A local court ordered two Hyundai Motor Co. contract workers Thursday to end their two-month protest atop a power-transmission tower, saying rejection of the ruling will cause them to pay daily fines of 300,000 won (US$280).
The two workers began the protest on Oct. 17, demanding permanent employment of contract workers. They complain that contract workers are paid far less than regular workers, although both groups do the same type of work. Hyundai Motor currently has about 6,800 contract workers.
"The respondents should end their occupation of the metal transmission tower within 10 days upon delivery of the sentencing,"
Ulsan District Court said in its ruling. "In the event the two protesters reject the order, they each should pay 300,000 won every day."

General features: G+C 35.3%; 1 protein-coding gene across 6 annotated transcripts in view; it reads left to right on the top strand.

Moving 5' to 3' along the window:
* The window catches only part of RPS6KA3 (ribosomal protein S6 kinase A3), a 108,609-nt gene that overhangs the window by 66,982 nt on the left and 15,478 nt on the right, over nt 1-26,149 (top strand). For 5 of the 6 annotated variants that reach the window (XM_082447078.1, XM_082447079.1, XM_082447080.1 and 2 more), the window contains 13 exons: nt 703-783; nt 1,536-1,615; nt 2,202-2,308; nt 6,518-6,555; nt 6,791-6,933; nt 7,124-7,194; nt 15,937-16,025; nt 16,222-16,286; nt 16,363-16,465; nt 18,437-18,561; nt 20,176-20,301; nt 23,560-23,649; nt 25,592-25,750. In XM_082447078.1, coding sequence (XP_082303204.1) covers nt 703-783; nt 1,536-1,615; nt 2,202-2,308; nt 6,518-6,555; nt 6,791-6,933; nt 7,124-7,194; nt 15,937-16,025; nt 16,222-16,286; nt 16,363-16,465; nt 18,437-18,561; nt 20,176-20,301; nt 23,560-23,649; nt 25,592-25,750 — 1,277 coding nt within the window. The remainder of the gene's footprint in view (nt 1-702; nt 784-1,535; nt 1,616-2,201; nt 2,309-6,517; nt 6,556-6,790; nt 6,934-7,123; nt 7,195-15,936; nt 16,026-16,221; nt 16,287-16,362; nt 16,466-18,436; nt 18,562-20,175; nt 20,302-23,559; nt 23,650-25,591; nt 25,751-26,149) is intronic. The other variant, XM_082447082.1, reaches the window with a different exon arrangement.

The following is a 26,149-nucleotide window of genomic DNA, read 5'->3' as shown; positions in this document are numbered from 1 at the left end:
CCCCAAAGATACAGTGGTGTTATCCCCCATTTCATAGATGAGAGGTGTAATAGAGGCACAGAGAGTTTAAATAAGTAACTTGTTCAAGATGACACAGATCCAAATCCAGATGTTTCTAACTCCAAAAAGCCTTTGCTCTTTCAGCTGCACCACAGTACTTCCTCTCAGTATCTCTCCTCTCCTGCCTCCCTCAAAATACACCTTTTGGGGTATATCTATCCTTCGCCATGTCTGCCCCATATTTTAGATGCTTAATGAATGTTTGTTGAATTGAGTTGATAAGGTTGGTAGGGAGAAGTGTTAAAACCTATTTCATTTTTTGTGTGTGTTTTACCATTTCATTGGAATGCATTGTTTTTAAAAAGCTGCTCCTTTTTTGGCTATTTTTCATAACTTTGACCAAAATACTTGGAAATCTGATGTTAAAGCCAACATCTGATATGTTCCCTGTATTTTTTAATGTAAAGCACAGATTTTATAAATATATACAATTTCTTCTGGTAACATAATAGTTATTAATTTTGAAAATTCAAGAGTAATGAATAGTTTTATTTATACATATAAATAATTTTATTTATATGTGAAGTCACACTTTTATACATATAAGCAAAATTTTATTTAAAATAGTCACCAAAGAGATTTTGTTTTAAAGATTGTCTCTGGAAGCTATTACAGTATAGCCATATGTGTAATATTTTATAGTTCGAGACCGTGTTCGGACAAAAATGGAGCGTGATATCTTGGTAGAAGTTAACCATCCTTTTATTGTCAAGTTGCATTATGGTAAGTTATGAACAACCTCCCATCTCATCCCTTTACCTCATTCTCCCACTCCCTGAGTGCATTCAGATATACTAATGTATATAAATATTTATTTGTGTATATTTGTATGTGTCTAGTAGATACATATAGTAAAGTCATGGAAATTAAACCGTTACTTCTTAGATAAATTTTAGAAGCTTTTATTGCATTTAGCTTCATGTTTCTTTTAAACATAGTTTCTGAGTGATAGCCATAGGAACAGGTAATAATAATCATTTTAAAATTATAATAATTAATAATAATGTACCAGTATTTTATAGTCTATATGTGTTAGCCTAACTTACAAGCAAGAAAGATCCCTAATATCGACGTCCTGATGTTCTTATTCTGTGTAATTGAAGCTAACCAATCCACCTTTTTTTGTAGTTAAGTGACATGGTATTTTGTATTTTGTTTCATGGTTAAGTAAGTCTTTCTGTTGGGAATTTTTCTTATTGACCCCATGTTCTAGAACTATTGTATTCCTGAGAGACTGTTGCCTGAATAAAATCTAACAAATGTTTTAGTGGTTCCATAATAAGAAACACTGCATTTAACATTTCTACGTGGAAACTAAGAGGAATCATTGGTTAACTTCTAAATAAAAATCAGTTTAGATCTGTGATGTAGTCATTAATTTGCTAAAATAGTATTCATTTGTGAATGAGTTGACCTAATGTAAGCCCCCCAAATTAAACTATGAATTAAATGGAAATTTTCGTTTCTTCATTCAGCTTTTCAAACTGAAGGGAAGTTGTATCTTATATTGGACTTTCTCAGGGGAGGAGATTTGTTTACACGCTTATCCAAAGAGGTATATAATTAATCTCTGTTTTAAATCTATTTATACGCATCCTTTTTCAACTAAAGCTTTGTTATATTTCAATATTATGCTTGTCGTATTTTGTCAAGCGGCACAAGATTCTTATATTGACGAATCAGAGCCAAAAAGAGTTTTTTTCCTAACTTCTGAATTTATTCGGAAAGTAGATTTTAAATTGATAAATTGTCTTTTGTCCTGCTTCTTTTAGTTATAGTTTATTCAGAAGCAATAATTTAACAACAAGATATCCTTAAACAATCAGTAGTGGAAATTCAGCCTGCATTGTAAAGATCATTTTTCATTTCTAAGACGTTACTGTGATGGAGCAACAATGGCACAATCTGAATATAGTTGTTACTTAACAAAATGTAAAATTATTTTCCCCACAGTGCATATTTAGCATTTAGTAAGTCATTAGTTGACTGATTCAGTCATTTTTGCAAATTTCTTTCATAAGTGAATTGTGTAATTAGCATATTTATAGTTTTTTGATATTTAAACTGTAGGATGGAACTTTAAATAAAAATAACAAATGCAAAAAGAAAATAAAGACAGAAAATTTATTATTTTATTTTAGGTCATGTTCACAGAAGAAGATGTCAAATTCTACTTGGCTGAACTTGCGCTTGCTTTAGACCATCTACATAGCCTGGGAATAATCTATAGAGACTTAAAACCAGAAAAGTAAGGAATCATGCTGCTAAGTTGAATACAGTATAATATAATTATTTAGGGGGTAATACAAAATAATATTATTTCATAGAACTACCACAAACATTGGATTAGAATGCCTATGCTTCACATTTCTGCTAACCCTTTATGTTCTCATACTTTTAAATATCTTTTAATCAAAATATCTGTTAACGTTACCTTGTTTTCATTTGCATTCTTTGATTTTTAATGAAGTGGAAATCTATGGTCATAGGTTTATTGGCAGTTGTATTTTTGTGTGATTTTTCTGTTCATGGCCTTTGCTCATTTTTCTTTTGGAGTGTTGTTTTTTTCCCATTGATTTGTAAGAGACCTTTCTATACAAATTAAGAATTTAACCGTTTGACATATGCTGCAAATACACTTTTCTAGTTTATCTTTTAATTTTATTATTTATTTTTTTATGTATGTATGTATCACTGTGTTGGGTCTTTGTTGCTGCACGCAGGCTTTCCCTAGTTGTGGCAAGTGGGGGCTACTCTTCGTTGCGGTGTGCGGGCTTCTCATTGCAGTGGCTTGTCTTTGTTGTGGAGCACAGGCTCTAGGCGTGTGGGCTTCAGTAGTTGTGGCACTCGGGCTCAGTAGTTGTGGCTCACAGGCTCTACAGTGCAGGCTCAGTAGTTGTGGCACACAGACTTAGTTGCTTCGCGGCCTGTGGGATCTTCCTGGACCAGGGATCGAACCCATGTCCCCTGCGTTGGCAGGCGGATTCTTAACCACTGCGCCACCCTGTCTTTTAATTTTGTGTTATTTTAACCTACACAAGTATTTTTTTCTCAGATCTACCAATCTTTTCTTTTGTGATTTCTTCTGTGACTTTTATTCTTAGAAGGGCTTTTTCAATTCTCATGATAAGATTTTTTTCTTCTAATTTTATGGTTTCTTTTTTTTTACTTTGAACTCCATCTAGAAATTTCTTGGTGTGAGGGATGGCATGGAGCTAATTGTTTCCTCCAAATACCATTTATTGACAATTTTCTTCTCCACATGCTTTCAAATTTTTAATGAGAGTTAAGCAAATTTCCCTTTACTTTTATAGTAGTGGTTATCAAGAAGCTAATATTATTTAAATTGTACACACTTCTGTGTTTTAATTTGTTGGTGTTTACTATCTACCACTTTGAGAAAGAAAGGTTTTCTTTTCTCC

The state-run Korea Electric Power Corp. filed for a court injunction in efforts to stop the protest.
"Korea Electric Power is unable to carry out power transmission and maintenance due to the illegal occupation of the transmission tower," the court said.
In the same ruling, the court also ruled in favor of the carmaker, which filed for a separate court injunction, allowing the firm to eject other unionists staging protests in the plant's parking space.
"(The protesters) cannot hold an illegal assembly or protest in the company's parking lot without permission from the firm," the court said, ordering them to stop business interference. (Yonhap News)